In one word, the greatest challenge for leaders of the 21st century is “self-discipline.” Self-discipline is defined as the ability to control one’s feelings and overcome one’s weaknesses; the ability to pursue what one thinks is right despite temptations to abandon it. These are three abilities that form the foundation for exceptional leadership. Let’s look at each…
1) The ability to control one’s feelings: When leaders do not have the skills to gage, identify and manage their emotional barometer their leadership path is strewn with struggle and conflict. Those close to these leaders never know what to expect and must deal the fallout from their over-reactive natures. Not only is their ability to adeptly handle a crisis impaired, they often self-perpetuate unnecessary ones.
2) The ability to overcome one’s weaknesses: The first step requires a willingness to admit they have them. When in a leadership role a person often turns a blind eye to their shortcomings for fear of being perceived as weak. Therefore, denial is their most glaring weakness. This major flaw affects every decision they make and action they take. It causes them to find blame outside themselves. The wheels keep turning but going nowhere.
3) The ability to pursue what one thinks is right despite temptations to abandon it. Leadership asks that you be the adult in the room – the mature and responsible leader who makes wise and sometimes difficult decisions based on the greater good. A leader who won’t run from challenges or take a shortcut because it’s easier. A leader who has developed an inner sense of knowing, which guides them is the “right” direction at all times.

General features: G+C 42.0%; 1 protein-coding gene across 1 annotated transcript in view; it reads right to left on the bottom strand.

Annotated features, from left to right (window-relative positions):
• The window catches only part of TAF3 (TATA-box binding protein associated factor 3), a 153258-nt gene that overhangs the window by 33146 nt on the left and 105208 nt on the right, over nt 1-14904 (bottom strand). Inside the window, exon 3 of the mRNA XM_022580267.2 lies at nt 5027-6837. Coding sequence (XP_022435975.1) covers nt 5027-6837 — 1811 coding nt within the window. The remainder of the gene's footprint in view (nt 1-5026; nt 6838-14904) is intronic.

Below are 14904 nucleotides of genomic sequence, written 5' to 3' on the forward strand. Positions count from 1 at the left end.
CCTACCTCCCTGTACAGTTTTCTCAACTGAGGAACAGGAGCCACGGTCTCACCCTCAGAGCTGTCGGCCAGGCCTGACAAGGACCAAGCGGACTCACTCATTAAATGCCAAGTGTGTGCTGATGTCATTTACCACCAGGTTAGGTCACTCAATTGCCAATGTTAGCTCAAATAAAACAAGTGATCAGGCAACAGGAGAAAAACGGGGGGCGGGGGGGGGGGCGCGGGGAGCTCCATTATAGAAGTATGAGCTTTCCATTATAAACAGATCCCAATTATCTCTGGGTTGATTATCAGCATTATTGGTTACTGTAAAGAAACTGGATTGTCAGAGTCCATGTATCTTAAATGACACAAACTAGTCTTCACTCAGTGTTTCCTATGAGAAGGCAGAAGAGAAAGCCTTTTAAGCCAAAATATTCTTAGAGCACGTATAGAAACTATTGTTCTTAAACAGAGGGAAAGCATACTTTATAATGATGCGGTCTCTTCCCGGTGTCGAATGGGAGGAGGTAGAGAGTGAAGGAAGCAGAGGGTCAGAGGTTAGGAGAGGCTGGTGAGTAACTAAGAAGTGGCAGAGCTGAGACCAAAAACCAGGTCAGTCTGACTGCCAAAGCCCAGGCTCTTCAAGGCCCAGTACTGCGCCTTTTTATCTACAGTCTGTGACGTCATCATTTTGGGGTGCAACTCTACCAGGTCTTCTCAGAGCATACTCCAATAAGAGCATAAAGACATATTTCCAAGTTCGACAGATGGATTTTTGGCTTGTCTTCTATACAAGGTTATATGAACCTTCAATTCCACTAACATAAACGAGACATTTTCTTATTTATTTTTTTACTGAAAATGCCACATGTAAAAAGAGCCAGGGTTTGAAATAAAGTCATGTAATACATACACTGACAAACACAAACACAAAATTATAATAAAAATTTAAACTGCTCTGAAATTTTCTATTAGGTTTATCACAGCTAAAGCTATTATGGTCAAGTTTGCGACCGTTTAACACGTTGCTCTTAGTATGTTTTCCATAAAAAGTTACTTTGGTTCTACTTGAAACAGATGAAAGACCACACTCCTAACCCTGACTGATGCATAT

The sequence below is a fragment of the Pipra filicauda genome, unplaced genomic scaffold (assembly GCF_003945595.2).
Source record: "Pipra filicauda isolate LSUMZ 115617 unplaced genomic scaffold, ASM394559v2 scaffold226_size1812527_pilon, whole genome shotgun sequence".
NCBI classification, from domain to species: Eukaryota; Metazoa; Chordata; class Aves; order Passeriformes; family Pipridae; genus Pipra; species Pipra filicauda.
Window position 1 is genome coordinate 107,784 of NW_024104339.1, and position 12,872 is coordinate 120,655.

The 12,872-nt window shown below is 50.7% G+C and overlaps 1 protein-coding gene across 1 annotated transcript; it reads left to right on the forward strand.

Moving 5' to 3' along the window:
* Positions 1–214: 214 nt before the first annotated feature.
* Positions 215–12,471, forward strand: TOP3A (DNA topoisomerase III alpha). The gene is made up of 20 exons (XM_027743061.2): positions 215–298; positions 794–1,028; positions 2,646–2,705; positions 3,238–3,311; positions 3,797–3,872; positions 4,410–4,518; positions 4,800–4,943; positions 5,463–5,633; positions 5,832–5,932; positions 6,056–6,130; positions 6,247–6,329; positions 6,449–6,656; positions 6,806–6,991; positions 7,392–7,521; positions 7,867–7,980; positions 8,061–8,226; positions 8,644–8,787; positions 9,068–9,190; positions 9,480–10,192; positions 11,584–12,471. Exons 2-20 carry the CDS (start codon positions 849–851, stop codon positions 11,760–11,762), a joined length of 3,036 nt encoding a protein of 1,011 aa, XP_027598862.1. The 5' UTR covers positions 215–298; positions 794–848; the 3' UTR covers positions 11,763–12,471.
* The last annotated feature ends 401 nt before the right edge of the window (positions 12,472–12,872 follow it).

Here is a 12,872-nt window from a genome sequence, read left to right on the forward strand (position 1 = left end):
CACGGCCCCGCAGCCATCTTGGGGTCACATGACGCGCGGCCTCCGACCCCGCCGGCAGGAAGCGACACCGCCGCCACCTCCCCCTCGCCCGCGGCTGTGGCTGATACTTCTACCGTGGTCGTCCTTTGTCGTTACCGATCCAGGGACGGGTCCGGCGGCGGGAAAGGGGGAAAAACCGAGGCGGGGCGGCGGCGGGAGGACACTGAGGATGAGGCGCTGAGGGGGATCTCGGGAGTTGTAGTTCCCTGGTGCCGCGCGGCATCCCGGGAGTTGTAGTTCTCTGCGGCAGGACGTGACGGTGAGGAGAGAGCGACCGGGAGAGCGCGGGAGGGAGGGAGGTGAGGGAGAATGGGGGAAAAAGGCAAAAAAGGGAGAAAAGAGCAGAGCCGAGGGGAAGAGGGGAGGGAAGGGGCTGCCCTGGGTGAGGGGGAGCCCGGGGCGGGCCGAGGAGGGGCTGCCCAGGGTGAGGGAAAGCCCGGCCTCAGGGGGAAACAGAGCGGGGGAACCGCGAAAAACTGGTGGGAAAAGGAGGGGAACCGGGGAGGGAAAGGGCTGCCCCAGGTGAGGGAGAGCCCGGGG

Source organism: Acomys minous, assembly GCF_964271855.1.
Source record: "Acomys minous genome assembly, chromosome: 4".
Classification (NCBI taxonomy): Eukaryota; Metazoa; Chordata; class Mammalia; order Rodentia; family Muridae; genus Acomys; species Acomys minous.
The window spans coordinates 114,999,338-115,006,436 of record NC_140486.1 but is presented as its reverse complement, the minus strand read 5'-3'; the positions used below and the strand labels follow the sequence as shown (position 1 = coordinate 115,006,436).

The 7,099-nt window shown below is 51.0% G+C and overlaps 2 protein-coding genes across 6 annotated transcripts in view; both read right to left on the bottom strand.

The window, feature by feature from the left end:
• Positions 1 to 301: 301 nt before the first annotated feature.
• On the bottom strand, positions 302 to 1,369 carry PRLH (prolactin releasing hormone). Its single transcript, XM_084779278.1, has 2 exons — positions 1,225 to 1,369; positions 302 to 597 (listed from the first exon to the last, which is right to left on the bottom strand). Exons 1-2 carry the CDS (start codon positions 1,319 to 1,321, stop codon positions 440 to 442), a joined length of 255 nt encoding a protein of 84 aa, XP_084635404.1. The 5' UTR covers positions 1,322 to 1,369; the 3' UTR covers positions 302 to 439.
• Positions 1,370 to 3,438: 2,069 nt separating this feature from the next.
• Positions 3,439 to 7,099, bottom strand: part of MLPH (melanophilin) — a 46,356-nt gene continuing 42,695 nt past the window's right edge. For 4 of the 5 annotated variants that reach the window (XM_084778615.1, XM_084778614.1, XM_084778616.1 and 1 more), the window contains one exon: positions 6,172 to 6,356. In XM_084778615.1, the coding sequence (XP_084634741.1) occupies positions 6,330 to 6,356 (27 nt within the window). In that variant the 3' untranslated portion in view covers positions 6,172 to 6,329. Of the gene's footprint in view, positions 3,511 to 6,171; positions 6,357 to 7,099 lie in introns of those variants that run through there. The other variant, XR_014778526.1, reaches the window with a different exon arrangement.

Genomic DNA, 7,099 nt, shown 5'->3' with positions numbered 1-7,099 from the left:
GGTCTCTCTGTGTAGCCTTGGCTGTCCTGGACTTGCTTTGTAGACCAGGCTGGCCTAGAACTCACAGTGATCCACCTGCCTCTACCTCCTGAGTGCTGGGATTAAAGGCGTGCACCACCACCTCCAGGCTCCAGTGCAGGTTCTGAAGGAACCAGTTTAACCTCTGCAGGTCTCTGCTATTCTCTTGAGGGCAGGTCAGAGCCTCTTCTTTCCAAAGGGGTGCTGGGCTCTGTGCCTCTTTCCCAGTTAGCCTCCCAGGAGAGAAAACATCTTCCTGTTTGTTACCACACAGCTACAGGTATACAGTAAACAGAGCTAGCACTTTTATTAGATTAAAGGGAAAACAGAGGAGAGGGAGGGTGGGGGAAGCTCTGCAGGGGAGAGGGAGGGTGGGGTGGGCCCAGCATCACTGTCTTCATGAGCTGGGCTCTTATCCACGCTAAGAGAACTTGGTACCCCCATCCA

Self-discipline is the critical key to leadership excellence. It does not only underscore the above three abilities, it affects all aspects of leading. Self-discipline is the essential characteristic needed on the path of self-realization – the fulfillment of one’s potential.
Imagine worldwide, leaders who work every day to uplift others through their humanity, social awareness and integrity. Leaders whose inner compass can guide us through difficult times and quell our fears. Leaders who are receptive to new approaches, methods and systems that will meet the needs of the 21st century.
This is possible with leaders who are willing walk the inward path, which leads to freedom from habits and unwanted behaviors that stand in the way of authentic and insightful leadership. The work of self-examination that results in emotional stability, solution-based thinking and access to critical insights.
“Knowing others is intelligence;
Knowing yourself is true wisdom.
Mastering others is strength.
Mastering yourself is power.”
~Laozi, Chinese Philosopher